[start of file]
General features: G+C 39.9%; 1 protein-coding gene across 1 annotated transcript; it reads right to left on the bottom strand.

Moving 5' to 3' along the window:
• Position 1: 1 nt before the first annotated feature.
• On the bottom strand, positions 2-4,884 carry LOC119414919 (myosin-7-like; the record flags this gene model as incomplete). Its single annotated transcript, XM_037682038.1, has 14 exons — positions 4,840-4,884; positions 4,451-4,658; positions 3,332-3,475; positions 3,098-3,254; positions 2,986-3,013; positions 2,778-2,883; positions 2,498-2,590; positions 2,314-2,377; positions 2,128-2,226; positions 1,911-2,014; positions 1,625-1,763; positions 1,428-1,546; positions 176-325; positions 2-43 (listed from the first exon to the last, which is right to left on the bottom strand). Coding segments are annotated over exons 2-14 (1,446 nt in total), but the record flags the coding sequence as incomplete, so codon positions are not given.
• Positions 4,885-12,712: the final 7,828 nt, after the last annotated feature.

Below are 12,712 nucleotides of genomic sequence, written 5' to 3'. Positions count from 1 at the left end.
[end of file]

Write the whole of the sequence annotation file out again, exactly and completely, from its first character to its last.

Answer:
General features: G+C 39.9%; 1 protein-coding gene across 1 annotated transcript; it reads right to left on the bottom strand.

Moving 5' to 3' along the window:
• Position 1: 1 nt before the first annotated feature.
• On the bottom strand, positions 2-4,884 carry LOC119414919 (myosin-7-like; the record flags this gene model as incomplete). Its single annotated transcript, XM_037682038.1, has 14 exons — positions 4,840-4,884; positions 4,451-4,658; positions 3,332-3,475; positions 3,098-3,254; positions 2,986-3,013; positions 2,778-2,883; positions 2,498-2,590; positions 2,314-2,377; positions 2,128-2,226; positions 1,911-2,014; positions 1,625-1,763; positions 1,428-1,546; positions 176-325; positions 2-43 (listed from the first exon to the last, which is right to left on the bottom strand). Coding segments are annotated over exons 2-14 (1,446 nt in total), but the record flags the coding sequence as incomplete, so codon positions are not given.
• Positions 4,885-12,712: the final 7,828 nt, after the last annotated feature.

Below are 12,712 nucleotides of genomic sequence, written 5' to 3'. Positions count from 1 at the left end.